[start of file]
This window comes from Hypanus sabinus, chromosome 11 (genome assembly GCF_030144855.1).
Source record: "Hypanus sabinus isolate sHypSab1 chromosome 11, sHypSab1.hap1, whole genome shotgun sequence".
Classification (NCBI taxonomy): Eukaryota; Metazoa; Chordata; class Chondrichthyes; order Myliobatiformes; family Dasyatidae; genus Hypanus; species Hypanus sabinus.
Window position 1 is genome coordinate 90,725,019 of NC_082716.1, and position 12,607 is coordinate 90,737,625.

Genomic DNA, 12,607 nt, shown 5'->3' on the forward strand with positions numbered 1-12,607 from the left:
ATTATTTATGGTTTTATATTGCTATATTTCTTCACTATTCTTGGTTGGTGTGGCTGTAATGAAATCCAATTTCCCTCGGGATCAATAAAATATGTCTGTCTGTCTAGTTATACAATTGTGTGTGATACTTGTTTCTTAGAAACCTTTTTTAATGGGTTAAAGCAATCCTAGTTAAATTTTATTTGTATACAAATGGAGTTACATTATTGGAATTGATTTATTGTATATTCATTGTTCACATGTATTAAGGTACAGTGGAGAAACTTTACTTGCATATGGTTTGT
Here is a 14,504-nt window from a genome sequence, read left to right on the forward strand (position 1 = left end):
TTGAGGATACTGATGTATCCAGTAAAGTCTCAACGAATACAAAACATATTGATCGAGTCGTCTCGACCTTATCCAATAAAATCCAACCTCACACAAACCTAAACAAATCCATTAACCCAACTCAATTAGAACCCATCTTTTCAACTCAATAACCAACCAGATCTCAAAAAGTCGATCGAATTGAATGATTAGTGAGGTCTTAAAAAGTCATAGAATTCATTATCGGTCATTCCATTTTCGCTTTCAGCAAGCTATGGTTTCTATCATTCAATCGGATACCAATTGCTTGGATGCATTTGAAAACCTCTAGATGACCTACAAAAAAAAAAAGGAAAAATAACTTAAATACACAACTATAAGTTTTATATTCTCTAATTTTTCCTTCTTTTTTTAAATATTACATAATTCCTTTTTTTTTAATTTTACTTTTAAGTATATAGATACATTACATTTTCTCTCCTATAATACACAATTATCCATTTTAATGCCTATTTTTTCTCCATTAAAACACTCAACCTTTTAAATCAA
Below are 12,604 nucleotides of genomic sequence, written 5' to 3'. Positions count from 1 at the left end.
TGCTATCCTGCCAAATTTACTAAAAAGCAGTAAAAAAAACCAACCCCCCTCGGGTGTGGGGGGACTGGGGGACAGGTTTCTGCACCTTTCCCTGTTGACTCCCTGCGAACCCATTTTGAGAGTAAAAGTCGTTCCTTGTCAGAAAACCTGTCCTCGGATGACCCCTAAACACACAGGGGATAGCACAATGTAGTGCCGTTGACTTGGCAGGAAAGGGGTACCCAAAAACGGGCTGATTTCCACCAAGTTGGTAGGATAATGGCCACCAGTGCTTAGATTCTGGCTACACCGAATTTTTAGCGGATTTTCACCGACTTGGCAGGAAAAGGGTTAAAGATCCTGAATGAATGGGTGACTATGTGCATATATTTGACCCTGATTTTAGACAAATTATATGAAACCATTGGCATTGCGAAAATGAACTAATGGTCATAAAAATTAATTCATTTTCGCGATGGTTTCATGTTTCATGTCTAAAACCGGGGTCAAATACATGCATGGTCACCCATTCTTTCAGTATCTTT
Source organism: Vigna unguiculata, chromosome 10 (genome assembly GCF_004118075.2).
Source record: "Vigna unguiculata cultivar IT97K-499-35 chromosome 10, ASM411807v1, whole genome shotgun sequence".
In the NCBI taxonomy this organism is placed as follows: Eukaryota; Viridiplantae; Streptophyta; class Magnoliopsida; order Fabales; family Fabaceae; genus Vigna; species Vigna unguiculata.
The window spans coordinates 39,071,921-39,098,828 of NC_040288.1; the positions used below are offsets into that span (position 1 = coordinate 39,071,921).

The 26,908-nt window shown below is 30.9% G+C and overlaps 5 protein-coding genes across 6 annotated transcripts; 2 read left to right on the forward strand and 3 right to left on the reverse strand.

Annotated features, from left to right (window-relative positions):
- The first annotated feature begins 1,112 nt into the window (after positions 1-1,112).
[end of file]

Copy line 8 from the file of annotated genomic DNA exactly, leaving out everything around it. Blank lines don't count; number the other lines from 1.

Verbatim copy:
TTGAGGATACTGATGTATCCAGTAAAGTCTCAACGAATACAAAACATATTGATCGAGTCGTCTCGACCTTATCCAATAAAATCCAACCTCACACAAACCTAAACAAATCCATTAACCCAACTCAATTAGAACCCATCTTTTCAACTCAATAACCAACCAGATCTCAAAAAGTCGATCGAATTGAATGATTAGTGAGGTCTTAAAAAGTCATAGAATTCATTATCGGTCATTCCATTTTCGCTTTCAGCAAGCTATGGTTTCTATCATTCAATCGGATACCAATTGCTTGGATGCATTTGAAAACCTCTAGATGACCTACAAAAAAAAAAAGGAAAAATAACTTAAATACACAACTATAAGTTTTATATTCTCTAATTTTTCCTTCTTTTTTTAAATATTACATAATTCCTTTTTTTTTAATTTTACTTTTAAGTATATAGATACATTACATTTTCTCTCCTATAATACACAATTATCCATTTTAATGCCTATTTTTTCTCCATTAAAACACTCAACCTTTTAAATCAA